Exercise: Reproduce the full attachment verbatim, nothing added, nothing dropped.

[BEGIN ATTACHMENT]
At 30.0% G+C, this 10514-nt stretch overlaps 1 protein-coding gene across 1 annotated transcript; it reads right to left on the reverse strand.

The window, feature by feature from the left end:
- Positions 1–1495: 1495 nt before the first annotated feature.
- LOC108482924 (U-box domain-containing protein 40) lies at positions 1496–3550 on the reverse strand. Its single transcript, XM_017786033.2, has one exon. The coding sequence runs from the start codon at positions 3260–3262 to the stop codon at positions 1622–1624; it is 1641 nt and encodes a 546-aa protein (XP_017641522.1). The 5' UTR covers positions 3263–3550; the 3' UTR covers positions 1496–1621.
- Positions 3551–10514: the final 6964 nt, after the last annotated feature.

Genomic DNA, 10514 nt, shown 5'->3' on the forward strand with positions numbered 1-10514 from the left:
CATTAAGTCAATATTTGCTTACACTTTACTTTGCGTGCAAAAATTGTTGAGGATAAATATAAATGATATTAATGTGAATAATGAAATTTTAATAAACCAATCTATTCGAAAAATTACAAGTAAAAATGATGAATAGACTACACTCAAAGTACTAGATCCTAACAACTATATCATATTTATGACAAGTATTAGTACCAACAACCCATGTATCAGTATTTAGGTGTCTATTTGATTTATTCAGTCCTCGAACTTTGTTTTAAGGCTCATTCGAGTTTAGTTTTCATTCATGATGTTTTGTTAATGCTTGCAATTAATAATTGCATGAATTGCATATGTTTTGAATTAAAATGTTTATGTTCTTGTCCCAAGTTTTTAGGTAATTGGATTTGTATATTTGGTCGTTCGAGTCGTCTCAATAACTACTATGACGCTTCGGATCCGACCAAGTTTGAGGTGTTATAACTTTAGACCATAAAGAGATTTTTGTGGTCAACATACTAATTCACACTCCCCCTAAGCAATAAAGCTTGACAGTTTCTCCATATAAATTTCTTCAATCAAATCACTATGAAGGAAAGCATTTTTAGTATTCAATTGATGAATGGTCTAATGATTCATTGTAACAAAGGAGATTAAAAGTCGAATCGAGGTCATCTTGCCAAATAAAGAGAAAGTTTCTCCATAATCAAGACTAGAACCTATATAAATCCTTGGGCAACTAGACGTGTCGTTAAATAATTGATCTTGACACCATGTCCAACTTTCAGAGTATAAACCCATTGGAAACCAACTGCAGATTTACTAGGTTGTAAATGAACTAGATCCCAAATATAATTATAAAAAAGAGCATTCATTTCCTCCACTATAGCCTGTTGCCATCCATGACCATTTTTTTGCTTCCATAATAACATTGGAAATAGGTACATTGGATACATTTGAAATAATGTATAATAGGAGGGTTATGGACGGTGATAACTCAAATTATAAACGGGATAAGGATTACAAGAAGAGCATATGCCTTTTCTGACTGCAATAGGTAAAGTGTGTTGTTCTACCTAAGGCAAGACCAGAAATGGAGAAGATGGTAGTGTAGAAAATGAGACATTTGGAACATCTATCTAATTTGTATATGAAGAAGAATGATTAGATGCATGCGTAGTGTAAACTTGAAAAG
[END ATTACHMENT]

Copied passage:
At 30.0% G+C, this 10514-nt stretch overlaps 1 protein-coding gene across 1 annotated transcript; it reads right to left on the reverse strand.

The window, feature by feature from the left end:
- Positions 1–1495: 1495 nt before the first annotated feature.
- LOC108482924 (U-box domain-containing protein 40) lies at positions 1496–3550 on the reverse strand. Its single transcript, XM_017786033.2, has one exon. The coding sequence runs from the start codon at positions 3260–3262 to the stop codon at positions 1622–1624; it is 1641 nt and encodes a 546-aa protein (XP_017641522.1). The 5' UTR covers positions 3263–3550; the 3' UTR covers positions 1496–1621.
- Positions 3551–10514: the final 6964 nt, after the last annotated feature.

Genomic DNA, 10514 nt, shown 5'->3' on the forward strand with positions numbered 1-10514 from the left:
CATTAAGTCAATATTTGCTTACACTTTACTTTGCGTGCAAAAATTGTTGAGGATAAATATAAATGATATTAATGTGAATAATGAAATTTTAATAAACCAATCTATTCGAAAAATTACAAGTAAAAATGATGAATAGACTACACTCAAAGTACTAGATCCTAACAACTATATCATATTTATGACAAGTATTAGTACCAACAACCCATGTATCAGTATTTAGGTGTCTATTTGATTTATTCAGTCCTCGAACTTTGTTTTAAGGCTCATTCGAGTTTAGTTTTCATTCATGATGTTTTGTTAATGCTTGCAATTAATAATTGCATGAATTGCATATGTTTTGAATTAAAATGTTTATGTTCTTGTCCCAAGTTTTTAGGTAATTGGATTTGTATATTTGGTCGTTCGAGTCGTCTCAATAACTACTATGACGCTTCGGATCCGACCAAGTTTGAGGTGTTATAACTTTAGACCATAAAGAGATTTTTGTGGTCAACATACTAATTCACACTCCCCCTAAGCAATAAAGCTTGACAGTTTCTCCATATAAATTTCTTCAATCAAATCACTATGAAGGAAAGCATTTTTAGTATTCAATTGATGAATGGTCTAATGATTCATTGTAACAAAGGAGATTAAAAGTCGAATCGAGGTCATCTTGCCAAATAAAGAGAAAGTTTCTCCATAATCAAGACTAGAACCTATATAAATCCTTGGGCAACTAGACGTGTCGTTAAATAATTGATCTTGACACCATGTCCAACTTTCAGAGTATAAACCCATTGGAAACCAACTGCAGATTTACTAGGTTGTAAATGAACTAGATCCCAAATATAATTATAAAAAAGAGCATTCATTTCCTCCACTATAGCCTGTTGCCATCCATGACCATTTTTTTGCTTCCATAATAACATTGGAAATAGGTACATTGGATACATTTGAAATAATGTATAATAGGAGGGTTATGGACGGTGATAACTCAAATTATAAACGGGATAAGGATTACAAGAAGAGCATATGCCTTTTCTGACTGCAATAGGTAAAGTGTGTTGTTCTACCTAAGGCAAGACCAGAAATGGAGAAGATGGTAGTGTAGAAAATGAGACATTTGGAACATCTATCTAATTTGTATATGAAGAAGAATGATTAGATGCATGCGTAGTGTAAACTTGAAAAG